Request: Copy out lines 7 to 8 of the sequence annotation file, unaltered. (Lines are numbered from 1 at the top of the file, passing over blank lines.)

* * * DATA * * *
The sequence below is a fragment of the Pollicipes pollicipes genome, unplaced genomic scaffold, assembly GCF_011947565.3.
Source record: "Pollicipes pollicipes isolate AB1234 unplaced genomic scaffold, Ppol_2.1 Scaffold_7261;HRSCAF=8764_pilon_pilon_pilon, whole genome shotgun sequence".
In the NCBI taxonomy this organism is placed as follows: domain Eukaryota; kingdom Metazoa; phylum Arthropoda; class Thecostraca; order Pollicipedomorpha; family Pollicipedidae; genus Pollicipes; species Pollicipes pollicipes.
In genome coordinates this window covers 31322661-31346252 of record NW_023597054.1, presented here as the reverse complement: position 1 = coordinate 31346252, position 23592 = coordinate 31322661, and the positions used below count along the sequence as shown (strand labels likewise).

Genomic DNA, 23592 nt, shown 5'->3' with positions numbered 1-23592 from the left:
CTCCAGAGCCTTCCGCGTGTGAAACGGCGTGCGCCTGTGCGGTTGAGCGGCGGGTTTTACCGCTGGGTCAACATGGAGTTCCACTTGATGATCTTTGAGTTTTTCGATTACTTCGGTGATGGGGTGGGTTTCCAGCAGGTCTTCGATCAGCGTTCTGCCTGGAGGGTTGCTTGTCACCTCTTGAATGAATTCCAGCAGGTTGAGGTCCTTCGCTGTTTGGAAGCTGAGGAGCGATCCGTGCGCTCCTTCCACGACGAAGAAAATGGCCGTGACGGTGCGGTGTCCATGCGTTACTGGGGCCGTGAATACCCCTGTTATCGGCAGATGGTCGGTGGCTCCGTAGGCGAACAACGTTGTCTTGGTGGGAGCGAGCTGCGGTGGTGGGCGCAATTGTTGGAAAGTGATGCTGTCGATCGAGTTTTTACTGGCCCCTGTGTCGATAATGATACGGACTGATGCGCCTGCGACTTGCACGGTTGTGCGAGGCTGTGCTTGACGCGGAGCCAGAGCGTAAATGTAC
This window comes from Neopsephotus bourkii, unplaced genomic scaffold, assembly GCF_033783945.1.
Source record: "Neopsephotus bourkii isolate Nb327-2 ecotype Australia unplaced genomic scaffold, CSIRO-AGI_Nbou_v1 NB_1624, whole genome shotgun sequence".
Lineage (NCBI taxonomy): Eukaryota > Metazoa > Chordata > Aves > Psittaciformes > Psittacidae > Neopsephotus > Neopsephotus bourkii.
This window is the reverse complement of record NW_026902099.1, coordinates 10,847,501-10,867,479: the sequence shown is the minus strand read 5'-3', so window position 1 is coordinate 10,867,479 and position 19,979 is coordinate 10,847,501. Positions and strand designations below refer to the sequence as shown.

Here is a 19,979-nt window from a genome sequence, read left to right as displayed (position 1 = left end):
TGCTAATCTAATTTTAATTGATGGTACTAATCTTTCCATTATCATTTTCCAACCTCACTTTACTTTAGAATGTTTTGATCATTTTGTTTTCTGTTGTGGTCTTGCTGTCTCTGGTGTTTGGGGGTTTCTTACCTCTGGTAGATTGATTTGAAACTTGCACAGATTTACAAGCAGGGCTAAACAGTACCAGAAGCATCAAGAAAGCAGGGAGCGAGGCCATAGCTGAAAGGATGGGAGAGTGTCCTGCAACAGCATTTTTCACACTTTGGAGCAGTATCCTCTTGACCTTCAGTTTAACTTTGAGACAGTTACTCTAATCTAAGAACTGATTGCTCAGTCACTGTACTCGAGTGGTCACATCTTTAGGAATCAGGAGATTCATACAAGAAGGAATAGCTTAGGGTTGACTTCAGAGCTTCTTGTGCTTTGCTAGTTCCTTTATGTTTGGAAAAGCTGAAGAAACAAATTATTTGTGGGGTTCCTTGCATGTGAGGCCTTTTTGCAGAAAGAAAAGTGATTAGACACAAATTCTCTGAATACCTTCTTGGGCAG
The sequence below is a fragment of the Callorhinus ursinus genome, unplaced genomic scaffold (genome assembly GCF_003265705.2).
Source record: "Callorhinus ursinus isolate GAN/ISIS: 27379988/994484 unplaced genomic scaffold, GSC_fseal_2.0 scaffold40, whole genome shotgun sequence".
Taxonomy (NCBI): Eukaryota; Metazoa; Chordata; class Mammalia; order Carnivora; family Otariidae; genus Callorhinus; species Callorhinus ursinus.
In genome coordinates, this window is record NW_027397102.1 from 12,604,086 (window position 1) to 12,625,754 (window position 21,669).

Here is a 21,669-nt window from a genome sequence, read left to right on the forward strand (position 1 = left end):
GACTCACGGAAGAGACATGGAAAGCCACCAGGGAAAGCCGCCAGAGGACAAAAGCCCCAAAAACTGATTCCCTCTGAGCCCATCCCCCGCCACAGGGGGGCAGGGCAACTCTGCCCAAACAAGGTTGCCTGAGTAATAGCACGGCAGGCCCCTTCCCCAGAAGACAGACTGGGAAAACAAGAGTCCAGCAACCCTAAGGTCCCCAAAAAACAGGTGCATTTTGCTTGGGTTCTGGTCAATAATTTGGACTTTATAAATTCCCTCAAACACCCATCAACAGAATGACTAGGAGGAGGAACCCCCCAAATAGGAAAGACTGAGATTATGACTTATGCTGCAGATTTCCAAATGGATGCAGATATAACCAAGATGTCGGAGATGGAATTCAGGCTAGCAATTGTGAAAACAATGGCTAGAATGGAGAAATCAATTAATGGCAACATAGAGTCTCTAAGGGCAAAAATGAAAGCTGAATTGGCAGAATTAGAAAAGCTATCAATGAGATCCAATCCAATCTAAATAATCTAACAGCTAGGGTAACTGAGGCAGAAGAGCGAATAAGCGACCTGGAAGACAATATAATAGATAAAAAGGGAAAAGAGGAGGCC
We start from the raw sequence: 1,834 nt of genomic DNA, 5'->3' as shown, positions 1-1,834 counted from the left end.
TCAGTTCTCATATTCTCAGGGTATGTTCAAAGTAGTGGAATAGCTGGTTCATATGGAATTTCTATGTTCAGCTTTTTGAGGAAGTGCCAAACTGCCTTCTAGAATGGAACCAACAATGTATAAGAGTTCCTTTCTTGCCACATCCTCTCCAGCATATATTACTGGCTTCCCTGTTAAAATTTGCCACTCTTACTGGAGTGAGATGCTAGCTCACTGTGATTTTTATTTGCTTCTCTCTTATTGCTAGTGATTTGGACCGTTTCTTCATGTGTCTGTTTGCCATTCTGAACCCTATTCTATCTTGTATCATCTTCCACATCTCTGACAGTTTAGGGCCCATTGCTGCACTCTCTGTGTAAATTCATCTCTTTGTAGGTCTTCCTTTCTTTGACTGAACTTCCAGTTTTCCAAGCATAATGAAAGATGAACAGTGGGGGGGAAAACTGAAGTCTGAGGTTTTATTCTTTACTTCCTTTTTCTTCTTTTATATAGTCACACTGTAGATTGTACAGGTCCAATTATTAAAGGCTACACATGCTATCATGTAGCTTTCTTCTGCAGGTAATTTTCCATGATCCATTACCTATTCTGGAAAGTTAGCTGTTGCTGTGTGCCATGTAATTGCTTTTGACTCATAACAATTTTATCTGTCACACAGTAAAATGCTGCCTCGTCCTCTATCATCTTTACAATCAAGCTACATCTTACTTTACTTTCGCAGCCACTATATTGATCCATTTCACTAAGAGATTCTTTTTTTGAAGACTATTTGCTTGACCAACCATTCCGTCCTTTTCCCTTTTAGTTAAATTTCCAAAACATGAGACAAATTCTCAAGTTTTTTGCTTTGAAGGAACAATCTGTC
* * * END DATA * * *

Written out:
This window comes from Neopsephotus bourkii, unplaced genomic scaffold, assembly GCF_033783945.1.
Source record: "Neopsephotus bourkii isolate Nb327-2 ecotype Australia unplaced genomic scaffold, CSIRO-AGI_Nbou_v1 NB_1624, whole genome shotgun sequence".